One of the more popular quotes from the self-help movement is “each one of us is the average of the five people we spend the most time with”. Three years ago, when I worked alongside some of the most interesting people you could ever meet, I took for granted the energy and knowledge I received from my colleagues. Now, as a stay-at-home mom / travel writer, my five people are a three-year-old, a five-year-old, a spouse, a sister, and Kion from The Lion Guard. I’m self-aware enough to recognize that I need to broaden my people, but just how to go about it hasn’t been as obvious. So I turned to my best friend who doesn’t know it yet, Elizabeth Gilbert, for some inspiration. And, oh boy, did she deliver. She said, “Julie, come and hear me speak at the Vacation Rental Women’s Summit in New Orleans from February 19–20.” That Liz, she always has the best advice!
The objective of the inaugural Vacation Rental Women’s Summit was clear: “to bring the smartest and most influential women in the vacation rental industry together to inspire and empower attendees, encourage a sense of community, and discuss high-level topics specific to this unique audience….to offer opportunities for creativity, innovation, and discussion that have the potential to dramatically change the trajectory of our businesses; and we will be celebrating the pioneering women who helped build the vacation rental industry into the force that it is today.”
Despite being an enormous endeavor, Amy Hinote, Founder and Editor at VRM Intel, and her team absolutely nailed what they set out to achieve. After spending two days in New Orleans with this incredible gathering of entrepreneurs, leaders, and inspirational speakers, I came home feeling empowered, enlightened, and energized.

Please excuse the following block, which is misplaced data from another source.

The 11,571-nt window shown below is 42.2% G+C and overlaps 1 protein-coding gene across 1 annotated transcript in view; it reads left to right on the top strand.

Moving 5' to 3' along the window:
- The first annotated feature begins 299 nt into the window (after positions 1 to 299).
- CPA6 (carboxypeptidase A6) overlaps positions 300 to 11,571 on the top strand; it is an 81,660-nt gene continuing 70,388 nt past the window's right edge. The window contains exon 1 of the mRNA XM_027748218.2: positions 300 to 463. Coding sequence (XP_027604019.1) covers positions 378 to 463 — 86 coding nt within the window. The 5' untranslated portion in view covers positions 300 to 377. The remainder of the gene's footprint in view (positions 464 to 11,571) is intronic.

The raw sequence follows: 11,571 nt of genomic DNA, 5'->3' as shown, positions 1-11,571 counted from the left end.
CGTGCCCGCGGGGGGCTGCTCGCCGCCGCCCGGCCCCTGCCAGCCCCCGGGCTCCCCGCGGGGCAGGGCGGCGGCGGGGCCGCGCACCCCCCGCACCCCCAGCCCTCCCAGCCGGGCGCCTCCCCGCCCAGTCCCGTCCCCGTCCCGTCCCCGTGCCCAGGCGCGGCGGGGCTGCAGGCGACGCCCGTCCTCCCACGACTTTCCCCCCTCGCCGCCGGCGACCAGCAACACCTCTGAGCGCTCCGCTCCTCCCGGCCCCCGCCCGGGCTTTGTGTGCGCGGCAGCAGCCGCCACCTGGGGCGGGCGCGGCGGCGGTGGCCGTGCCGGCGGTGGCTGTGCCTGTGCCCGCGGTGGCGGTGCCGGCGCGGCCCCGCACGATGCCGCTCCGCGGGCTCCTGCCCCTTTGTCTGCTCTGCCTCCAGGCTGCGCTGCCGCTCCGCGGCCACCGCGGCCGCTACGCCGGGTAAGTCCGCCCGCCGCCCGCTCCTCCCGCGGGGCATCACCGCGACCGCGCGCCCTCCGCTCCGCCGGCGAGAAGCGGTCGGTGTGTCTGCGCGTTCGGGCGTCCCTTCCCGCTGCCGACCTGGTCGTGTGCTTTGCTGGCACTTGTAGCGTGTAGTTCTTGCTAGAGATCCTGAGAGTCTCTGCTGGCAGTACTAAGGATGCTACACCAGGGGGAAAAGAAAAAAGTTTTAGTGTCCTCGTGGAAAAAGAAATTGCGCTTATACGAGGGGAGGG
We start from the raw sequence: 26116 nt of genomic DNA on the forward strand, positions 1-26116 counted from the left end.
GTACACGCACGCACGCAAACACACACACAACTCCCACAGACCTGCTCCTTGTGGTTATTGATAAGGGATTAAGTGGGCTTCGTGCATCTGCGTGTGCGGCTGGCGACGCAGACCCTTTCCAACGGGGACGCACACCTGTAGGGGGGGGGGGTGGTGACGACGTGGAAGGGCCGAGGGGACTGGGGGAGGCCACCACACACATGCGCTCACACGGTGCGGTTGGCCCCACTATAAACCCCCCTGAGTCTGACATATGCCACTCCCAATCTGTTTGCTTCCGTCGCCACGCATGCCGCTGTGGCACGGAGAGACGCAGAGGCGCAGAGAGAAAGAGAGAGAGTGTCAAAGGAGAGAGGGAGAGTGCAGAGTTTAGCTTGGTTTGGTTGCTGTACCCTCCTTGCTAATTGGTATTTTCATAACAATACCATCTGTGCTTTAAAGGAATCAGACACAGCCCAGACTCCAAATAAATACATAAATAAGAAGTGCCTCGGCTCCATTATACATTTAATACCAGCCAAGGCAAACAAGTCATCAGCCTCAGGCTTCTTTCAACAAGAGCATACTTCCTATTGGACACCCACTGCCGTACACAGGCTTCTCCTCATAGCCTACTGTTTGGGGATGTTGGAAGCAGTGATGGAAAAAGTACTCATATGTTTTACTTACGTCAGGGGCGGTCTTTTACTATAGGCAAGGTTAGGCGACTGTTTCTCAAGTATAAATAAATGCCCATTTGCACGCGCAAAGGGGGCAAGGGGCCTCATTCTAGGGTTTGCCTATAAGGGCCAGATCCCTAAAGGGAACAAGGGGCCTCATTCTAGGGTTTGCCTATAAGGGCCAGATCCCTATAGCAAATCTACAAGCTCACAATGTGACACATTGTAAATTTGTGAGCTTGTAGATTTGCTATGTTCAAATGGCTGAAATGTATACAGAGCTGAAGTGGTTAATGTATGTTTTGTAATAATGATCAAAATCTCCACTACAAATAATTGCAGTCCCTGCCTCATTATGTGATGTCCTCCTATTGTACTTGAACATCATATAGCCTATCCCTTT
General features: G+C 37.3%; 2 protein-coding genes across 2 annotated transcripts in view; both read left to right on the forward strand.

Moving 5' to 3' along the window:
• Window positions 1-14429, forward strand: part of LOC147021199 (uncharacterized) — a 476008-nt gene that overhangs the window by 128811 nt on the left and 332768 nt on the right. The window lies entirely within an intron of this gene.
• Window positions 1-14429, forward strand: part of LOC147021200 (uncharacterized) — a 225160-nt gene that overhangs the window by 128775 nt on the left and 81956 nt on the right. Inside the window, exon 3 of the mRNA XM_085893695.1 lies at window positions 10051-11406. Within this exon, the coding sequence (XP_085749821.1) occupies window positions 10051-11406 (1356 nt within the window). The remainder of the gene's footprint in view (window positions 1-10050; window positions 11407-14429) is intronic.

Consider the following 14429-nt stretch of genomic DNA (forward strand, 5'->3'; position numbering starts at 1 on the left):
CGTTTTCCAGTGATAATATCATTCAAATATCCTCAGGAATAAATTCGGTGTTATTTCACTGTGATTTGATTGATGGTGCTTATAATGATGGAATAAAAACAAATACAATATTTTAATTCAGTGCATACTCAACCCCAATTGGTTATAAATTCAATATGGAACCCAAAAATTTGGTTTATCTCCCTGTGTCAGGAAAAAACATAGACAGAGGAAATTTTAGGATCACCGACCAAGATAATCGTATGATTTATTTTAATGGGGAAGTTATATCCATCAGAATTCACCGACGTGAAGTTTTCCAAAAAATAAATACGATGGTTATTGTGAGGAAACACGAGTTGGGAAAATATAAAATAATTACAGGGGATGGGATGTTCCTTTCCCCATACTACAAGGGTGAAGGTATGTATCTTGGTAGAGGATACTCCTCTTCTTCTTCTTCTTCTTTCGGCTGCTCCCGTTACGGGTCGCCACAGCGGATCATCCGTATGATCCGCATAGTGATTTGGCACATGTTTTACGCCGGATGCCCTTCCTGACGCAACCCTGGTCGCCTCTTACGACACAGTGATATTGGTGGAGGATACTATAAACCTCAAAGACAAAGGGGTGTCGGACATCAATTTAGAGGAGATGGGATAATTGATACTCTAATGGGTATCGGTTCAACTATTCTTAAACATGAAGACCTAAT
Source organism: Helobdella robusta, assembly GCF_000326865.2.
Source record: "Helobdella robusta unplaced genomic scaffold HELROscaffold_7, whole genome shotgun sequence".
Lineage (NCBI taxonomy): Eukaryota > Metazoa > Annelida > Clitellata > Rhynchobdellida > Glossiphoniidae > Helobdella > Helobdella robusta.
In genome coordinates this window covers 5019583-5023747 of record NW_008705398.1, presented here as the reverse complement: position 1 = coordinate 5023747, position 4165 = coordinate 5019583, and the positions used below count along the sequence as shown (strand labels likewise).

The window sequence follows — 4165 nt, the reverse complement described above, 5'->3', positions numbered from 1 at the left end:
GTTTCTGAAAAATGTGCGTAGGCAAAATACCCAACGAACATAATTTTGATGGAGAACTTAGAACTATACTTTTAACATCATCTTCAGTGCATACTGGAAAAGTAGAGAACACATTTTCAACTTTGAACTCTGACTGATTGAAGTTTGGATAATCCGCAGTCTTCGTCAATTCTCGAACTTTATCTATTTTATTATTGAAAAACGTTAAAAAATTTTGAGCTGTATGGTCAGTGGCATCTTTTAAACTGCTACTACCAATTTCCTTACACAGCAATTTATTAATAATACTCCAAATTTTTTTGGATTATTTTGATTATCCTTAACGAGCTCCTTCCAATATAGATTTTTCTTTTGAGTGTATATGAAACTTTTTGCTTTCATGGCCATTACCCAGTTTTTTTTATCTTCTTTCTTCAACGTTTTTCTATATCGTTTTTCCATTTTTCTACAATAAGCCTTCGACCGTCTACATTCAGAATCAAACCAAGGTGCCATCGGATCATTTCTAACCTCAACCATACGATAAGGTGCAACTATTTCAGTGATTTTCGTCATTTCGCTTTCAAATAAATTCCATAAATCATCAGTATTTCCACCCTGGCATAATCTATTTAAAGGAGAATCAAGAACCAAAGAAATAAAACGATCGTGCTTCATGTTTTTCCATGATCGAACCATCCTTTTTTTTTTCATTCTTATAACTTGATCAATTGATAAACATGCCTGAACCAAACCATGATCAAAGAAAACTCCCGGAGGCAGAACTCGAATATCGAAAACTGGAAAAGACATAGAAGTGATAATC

Highlights of the summit included a fantastic opening keynote speech from Tina Weyand, HomeAway’s Chief Product Officer. Ms. Weyand delivered a thoughtful and inclusive presentation, highlighting the too-often-underappreciated Emotional Quotient, the qualities that measure a person’s adequacy in areas like empathy, sensitivity, and relatability. Qualities that are the pillars of both outstanding hospitality and an outstanding person….you know, like your mom. Companies like Google are realizing the importance of EQ, and their legendary hiring practices have evolved to seek not just tech-savvy candidates but also great listeners, coaches, and empathetic leaders. If you’ve ever sat in a meeting and had your intelligence questioned because of your emotional capabilities (I have, and I walked out), you know what a shift in thinking like this means for women who, despite a mountain of accomplishments, have struggled to thrive professionally. After all, as Tina pointed out, when it comes to leadership positions, there are more men named John at the top then there are total women.